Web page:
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Health and wellbeing - the new priority for construction

27 June 2018

Case Studies

An ideal stress-free workplace may not be realistically or economically achievable in the high stress world of construction, but a focus on stressors that can reasonably be targeted and reduced might have a beneficial impact for everyone.

29482  Armorgard Article Graphics (anxiety article page)

It's taken the best part of half-a-century - 40 years since the advent of the Health and Safety at Work Regulations - for construction to get to a place where safety at work is an expectation and a top priority.

But, even though the industry can apply lessons learned from the advances made with safety culture to improve health and wellbeing, it can't afford to take half as long to apply the same zero-tolerance standards to safety's poor relations.

With increasing numbers of construction workers suffering from workplace anxiety and stress, there is a pressing need for an industry-wide mind shift when it comes to mental health issues.

The very nature of the industry is relentless, with everyone working under stress day in day out, largely driven by the pressure of working on small margins i.e. where projects are not making money the pressure on those involved is very high.

And while people can cope generally with short periods of stress, it’s the relentlessness that grinds you down over time.

This coupled with an industry wide perception that if you are not stressed, you are not busy enough, means that being stressed out - anxious or depressed - is the norm in construction.

Another example of this anti-wellbeing culture is that the early start and late finish is still seen as the mark of a good worker. In reality, doing these long days reduces the ability to be productive.

Likewise, in an industry with more than its fair share of lost days through anxiety or depression, no thought is given to how 'motivational' messages such as "mental strength is required to be successful" or "when the going gets tough, the (mental) tough get going," or "safety starts with attitude," might register with those with anxiety or depression.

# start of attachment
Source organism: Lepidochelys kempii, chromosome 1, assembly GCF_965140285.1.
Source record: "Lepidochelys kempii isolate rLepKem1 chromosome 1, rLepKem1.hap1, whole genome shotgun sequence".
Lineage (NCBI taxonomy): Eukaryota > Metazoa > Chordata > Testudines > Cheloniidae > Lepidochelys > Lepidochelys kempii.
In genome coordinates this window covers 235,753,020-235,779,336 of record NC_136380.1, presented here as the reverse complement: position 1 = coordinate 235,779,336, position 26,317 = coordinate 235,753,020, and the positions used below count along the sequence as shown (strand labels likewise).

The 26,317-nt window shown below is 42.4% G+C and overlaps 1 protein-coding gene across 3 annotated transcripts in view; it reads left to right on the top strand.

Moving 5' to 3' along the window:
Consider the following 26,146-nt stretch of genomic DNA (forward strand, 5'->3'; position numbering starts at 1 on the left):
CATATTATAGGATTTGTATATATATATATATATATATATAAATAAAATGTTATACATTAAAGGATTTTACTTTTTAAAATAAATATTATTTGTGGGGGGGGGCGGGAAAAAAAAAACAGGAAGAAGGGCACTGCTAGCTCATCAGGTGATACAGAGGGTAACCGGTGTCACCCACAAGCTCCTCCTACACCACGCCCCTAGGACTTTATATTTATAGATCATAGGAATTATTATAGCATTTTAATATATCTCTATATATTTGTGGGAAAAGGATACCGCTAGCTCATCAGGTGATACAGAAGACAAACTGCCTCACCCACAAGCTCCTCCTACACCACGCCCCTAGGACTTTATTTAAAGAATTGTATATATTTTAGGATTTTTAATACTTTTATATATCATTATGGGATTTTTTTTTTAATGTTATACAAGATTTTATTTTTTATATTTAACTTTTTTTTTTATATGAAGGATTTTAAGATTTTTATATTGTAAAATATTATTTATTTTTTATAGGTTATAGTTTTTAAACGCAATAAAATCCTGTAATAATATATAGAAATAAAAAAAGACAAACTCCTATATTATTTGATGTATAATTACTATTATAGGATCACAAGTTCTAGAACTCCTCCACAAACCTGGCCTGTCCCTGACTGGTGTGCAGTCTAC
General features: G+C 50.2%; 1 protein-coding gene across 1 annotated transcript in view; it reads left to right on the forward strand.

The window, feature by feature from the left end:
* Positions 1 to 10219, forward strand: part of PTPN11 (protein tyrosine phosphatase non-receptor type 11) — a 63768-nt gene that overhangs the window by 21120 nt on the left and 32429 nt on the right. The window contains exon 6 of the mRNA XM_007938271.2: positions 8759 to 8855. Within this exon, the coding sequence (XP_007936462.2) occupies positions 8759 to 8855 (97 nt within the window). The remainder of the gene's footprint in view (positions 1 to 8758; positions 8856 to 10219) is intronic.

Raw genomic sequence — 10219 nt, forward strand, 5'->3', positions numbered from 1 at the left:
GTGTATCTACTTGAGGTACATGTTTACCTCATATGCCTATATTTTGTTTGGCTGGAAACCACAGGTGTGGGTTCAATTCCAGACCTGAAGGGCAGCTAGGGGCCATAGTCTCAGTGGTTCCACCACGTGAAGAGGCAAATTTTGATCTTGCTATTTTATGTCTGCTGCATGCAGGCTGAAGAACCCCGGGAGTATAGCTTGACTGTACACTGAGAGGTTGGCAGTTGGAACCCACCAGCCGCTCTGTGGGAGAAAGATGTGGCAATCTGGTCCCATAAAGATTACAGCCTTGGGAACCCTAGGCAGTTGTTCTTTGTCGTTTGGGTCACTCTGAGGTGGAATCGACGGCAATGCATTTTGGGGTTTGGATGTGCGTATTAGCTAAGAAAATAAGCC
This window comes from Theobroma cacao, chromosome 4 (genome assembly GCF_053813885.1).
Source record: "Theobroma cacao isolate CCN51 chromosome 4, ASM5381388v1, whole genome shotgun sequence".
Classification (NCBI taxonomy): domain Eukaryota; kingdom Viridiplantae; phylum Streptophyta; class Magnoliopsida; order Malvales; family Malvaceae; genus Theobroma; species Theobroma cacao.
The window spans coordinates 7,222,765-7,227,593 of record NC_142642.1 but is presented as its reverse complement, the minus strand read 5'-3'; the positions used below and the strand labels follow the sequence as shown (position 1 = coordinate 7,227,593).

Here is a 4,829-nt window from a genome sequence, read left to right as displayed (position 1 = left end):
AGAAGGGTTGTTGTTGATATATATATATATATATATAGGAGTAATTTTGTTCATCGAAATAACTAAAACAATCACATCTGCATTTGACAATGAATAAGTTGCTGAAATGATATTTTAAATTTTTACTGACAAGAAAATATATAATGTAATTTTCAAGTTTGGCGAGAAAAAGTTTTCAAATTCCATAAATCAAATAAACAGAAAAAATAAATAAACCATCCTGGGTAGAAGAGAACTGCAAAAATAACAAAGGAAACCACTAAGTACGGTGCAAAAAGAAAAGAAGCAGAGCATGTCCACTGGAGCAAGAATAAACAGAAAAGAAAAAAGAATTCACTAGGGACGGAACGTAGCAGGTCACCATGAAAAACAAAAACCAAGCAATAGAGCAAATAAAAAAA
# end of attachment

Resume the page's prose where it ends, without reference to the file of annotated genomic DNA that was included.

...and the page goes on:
And then there is the issue and impact of stigma to consider. Mental illness is a taboo subject, something to be embarrassed of instead of a serious medical condition that needs treating as with any other physical illness.

The truth is, employees working in construction need to know that their mental health is just as important to us as their physical wellbeing. The irony is that workplace stresses can have a huge impact on safety.

And while health, mental health and wellbeing are on the radar of HR and occupational health departments, the industry does not always focus on the root cause or trends for that matter. As with safety, risk assessment and management of risk for prevention is paramount.

Lots of training is often given around the root cause or trends of safety risks, but that is not always the case with health, even though it is proven now that anxiety and stress leads to more absences from work than say manual handling problems, for example.

It is important, therefore, that organisations not only give as much focus to the health of employees as they do to their safety, but also view the health and wellbeing of staff on the same priority level as safety policies and procedures.

And it's not just about including weight management, yoga classes, refurbished restrooms, and organising flu jabs and ‘new dad packs’.

Of course, things like that make people feel more valued at work, which is very important, but how employees feel about their company's operation i.e. top-down efforts to foster a more collegial and secure working environment turns out to also be important to health.

Those who think that their workplace deals with employees unfairly are more prone to reporting poor health. That means, to some extent, that managers and executives may be able to help mitigate stress-related health issues, which may lead to happier and healthier workers.

Things like mentorship programs to help in tackling high stress levels for employees and the associated health costs for employers, and efforts to retain employees for significant periods of time might help too, since workers tend to feel more secure and form more supportive social networks when there is some level of consistency within the employee pool.

As an industry, we need to take the issues of workplace stress and mental health seriously. Managers and colleagues must be equipped to identify or manage work-related stress or mental health issues.